cool great job

  • http://twitter.com/RadSel8 Ahmed A

    I’ll just keep using my 10-character long password everywhere. Sorry, my brain can’t hold a lot of passwords.

    • Jesse Aranda

      Why not use Keepass, lastpass, or some other password tracker/generator? It keeps all your passwords safe and has a great password generator. I prefer Keepass because it’s open source.

  • timothy chan

    i personally use a music tune that is easy to remember for my router password. It’s simple and complex. I don’t want intruders messing with my network. DDOS attacks are ugly these days especially what they can do in the long run.

  • Neill Young

    I should probably bump up my passwords from 8 alphanumeric characters.

  • http://www.facebook.com/qwilleran.lake Qwilleran Lake

    Many sites over the past few months have been doing this. Most make it mandatory for you to add extra information, or to change your password to be more complicated. I’m GLaD that they have given the user a choice weather or not to use the extra security precautions. I myself like to keep it simple and only use a one step system, but just because its one step, dosent mean it can’t be a complicated one.

  • Jesse Aranda

    I trust my randomly generated,16 character password to keep me safe. Using keepass is my recommendation and practice.

  • http://ironiclee.blogspot.com/ Jentylee

    What a strange call for your wife to get, Ryan and then for both of you to get the same pop-up. It’s a case of good intentions, bad execution on Microsoft’s part. You were right in suggesting that MS should have put a heads-up and reminder e-mail if not just a highlighted part of the screen that goes away when the information is filled out. In this day and age, it is normal when getting stunned by such messages to be wary. We’ve been taught that and rightly so. I think MSs idea of having a phone number ready is wonderful; another security level and user service as you stated, once the email is compromised then it’s easy for the hacker to just ask for a password reset. However, they didn’t go about it the right way. Hopefully someone higher up at Microsoft will read your article.

  • http://bkgcom.blogspot.in/ Bharat Kumar Gupta

    Well i have started using 2 step verification log in for most of my accounts after reading loads of posts on security compromises. Hm even i observed this pop up window, i would agree too that wording is not right, they could tweak something here!

  • http://twitter.com/armanzokaei Arman

    I use a password generator that gave me a 15 character passwords that I have been using happily. I’ve also forgotten it once, but I just regenerate one and reset it.

  • Joshie305

    Uhmm i have not have this pop up but i think facebook also tells you this similar pop up for security reasons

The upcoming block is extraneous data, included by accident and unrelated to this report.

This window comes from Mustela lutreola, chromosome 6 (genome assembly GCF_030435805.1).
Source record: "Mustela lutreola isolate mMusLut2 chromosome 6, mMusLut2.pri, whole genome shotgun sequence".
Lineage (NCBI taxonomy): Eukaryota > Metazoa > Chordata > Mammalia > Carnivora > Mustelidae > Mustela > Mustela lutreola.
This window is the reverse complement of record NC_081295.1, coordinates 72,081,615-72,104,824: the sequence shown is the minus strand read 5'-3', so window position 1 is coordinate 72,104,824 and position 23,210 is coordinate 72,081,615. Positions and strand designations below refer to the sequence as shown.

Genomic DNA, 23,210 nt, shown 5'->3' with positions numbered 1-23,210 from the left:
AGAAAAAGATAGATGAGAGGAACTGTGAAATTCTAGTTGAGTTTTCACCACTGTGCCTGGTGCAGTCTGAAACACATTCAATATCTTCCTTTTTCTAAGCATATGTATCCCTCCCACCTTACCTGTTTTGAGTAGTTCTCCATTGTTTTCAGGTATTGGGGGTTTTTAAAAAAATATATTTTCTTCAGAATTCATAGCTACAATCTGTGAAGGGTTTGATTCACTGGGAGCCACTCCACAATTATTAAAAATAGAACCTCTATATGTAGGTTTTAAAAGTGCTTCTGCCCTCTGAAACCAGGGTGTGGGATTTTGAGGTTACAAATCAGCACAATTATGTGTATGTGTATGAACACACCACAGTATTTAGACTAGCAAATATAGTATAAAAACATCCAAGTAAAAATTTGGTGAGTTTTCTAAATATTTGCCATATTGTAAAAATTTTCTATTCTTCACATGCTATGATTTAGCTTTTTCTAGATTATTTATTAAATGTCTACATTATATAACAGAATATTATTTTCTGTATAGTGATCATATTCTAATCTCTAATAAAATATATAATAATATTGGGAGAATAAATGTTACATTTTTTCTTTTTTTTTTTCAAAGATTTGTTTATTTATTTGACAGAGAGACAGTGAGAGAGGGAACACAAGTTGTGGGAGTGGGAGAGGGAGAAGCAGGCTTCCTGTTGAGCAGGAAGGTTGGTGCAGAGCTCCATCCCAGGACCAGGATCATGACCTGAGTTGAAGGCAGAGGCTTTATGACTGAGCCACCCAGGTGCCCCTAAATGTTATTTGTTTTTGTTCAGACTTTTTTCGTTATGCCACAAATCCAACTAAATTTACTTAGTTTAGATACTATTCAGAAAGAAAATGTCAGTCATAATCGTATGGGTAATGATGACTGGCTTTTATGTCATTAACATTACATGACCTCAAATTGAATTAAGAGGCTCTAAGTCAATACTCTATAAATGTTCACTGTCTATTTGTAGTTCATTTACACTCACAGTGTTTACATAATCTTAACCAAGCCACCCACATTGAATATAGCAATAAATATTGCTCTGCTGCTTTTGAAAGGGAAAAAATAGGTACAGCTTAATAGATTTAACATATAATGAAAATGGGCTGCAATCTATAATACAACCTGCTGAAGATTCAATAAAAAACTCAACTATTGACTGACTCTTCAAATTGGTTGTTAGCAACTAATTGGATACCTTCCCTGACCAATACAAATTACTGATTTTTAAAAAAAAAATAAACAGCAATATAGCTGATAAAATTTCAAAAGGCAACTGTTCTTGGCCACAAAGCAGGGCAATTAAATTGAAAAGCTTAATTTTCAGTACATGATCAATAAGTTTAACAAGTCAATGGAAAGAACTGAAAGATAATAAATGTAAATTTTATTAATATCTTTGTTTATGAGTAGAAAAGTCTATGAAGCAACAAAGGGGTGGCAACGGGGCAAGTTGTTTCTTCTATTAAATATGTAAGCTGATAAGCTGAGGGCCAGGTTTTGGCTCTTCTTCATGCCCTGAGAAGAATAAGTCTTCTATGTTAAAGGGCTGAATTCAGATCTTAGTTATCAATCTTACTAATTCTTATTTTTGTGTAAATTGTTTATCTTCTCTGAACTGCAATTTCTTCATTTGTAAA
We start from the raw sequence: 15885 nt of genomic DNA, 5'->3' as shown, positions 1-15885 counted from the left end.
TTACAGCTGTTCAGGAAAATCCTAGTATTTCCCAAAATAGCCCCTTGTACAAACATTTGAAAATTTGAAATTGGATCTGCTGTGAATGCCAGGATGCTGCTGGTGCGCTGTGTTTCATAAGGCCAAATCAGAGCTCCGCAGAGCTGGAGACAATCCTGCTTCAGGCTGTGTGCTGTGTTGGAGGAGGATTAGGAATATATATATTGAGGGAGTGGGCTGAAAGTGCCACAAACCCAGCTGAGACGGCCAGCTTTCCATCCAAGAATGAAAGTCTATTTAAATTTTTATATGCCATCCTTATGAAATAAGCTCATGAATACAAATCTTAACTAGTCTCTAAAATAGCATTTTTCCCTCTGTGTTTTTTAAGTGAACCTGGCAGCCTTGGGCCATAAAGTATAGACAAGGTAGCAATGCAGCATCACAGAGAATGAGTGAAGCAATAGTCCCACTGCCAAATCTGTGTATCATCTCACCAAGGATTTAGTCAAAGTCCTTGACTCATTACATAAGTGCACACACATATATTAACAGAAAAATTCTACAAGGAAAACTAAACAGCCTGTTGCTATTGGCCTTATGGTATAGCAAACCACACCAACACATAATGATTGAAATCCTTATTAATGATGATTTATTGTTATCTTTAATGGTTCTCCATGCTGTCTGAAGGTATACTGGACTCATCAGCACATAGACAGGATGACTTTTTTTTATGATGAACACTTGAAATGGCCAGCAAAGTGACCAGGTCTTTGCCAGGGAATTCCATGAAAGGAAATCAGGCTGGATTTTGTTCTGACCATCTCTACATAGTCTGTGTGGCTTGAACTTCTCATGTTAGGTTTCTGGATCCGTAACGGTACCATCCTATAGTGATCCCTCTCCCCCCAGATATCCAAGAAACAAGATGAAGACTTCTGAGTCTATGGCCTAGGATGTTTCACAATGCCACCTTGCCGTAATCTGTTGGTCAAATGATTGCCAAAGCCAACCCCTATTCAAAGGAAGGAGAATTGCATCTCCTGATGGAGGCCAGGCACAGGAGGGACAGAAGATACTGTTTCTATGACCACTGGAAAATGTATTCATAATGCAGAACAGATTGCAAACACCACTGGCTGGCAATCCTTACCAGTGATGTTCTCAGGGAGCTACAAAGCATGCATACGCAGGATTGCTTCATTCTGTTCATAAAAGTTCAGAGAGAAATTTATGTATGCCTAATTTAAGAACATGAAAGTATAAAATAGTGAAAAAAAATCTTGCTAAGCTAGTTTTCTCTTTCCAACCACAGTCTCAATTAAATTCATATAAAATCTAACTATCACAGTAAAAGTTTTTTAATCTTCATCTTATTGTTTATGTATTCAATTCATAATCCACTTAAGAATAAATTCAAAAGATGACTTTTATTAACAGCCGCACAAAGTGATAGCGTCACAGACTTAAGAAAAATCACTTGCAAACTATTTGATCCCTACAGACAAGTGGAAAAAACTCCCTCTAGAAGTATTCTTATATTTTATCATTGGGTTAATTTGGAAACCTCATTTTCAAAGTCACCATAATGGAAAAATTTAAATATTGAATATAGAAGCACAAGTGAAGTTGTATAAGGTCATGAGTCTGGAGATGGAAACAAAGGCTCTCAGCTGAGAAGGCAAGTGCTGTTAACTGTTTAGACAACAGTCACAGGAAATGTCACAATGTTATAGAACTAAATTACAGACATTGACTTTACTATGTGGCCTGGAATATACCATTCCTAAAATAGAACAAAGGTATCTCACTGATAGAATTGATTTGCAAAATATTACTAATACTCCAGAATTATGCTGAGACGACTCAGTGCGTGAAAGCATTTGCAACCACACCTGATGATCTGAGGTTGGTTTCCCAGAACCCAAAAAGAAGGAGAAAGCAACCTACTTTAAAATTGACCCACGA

• Mohamed Hisham Hadjazi

    I use lastpass addon on all my devices i only have to remeber 1 password ˆˆ

  • http://www.facebook.com/ROBERTO1811 Roberto Van Gilder

    This also happens in YouTube, and I think that it’s quite useful, because people do, actually forget their passwords.!

  • Dinesh

    It’s not a user-friendly reminder in my opinion (by Microsoft). I have had similar reminders but in a better context (by Google and Facebook) for example. But, kudos to your wife for being extra cautious because not many users even question when they see something to be ‘phishing’. This cautiousness in my opinion; is important to be secure online.

  • http://www.facebook.com/profile.php?id=1270242944 Tom Easterbrook

    I know it is vital to have a strong password is important but having to give your phone number and other personal details is stupid. Look at how many company’s have been hacked and these details exploited.

  • http://www.facebook.com/tom.sharples.18 Tom Sharples

    I THINK IM GOING TO START CHANGING MY PASSWORD NOW

  • Ro Atkinson

    I did think it was an incredibly annoying message. It was at exactly a point when I was in a real hurry to get into my account and it came at exactly the moment that I had to change another password only a few seconds before. I didn’t think it was phishing though. Maybe because I was so irritated at the time.

  • http://jp-pc-tech.blogspot.com/ Pascal Fiedler

    Great to know that. Did I have to change my password if this is popping out?

  • louis percival

    I find choosing a password difficult I tend to use the same characters, which I know is bad.

  • http://www.facebook.com/profile.php?id=606163198 Christopher Micallef

    Passwords are awesome #$15amaawesome

  • http://www.facebook.com/steven.topich Steven Topich

    I get this message just about every time I log in to hotmail. It is annoying but if you just click save at the bottom of the page it takes you right to your inbox.

  • Trent Auld

    I really think password creation on some sites are overly complicated. I recently had to create a password using a number, an upper case letter, a lowercase letter and a symbol. Also it had to be 8-10 digits in length.